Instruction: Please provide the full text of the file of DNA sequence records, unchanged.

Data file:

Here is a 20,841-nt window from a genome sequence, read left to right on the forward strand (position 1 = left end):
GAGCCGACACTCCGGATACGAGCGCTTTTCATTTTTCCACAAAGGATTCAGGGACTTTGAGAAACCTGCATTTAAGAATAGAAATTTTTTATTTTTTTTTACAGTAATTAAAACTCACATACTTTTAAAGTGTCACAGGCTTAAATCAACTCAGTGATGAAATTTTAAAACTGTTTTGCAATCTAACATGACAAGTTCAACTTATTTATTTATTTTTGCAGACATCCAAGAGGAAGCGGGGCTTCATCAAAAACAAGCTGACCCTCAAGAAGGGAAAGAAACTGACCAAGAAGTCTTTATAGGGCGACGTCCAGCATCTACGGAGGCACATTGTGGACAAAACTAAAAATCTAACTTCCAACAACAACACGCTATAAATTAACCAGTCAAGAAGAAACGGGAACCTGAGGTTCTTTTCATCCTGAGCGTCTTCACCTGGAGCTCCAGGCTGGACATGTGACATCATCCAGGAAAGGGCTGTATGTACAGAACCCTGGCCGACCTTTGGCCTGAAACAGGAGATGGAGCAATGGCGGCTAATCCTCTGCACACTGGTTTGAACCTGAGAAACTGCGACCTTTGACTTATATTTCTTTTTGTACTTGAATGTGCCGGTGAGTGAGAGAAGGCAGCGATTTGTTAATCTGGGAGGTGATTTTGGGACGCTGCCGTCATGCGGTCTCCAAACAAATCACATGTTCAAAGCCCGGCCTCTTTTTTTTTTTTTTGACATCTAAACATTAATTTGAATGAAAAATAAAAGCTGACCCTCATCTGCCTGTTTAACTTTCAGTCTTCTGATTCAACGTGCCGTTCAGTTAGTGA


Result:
Here is a 20,841-nt window from a genome sequence, read left to right on the forward strand (position 1 = left end):
GAGCCGACACTCCGGATACGAGCGCTTTTCATTTTTCCACAAAGGATTCAGGGACTTTGAGAAACCTGCATTTAAGAATAGAAATTTTTTATTTTTTTTTACAGTAATTAAAACTCACATACTTTTAAAGTGTCACAGGCTTAAATCAACTCAGTGATGAAATTTTAAAACTGTTTTGCAATCTAACATGACAAGTTCAACTTATTTATTTATTTTTGCAGACATCCAAGAGGAAGCGGGGCTTCATCAAAAACAAGCTGACCCTCAAGAAGGGAAAGAAACTGACCAAGAAGTCTTTATAGGGCGACGTCCAGCATCTACGGAGGCACATTGTGGACAAAACTAAAAATCTAACTTCCAACAACAACACGCTATAAATTAACCAGTCAAGAAGAAACGGGAACCTGAGGTTCTTTTCATCCTGAGCGTCTTCACCTGGAGCTCCAGGCTGGACATGTGACATCATCCAGGAAAGGGCTGTATGTACAGAACCCTGGCCGACCTTTGGCCTGAAACAGGAGATGGAGCAATGGCGGCTAATCCTCTGCACACTGGTTTGAACCTGAGAAACTGCGACCTTTGACTTATATTTCTTTTTGTACTTGAATGTGCCGGTGAGTGAGAGAAGGCAGCGATTTGTTAATCTGGGAGGTGATTTTGGGACGCTGCCGTCATGCGGTCTCCAAACAAATCACATGTTCAAAGCCCGGCCTCTTTTTTTTTTTTTTGACATCTAAACATTAATTTGAATGAAAAATAAAAGCTGACCCTCATCTGCCTGTTTAACTTTCAGTCTTCTGATTCAACGTGCCGTTCAGTTAGTGA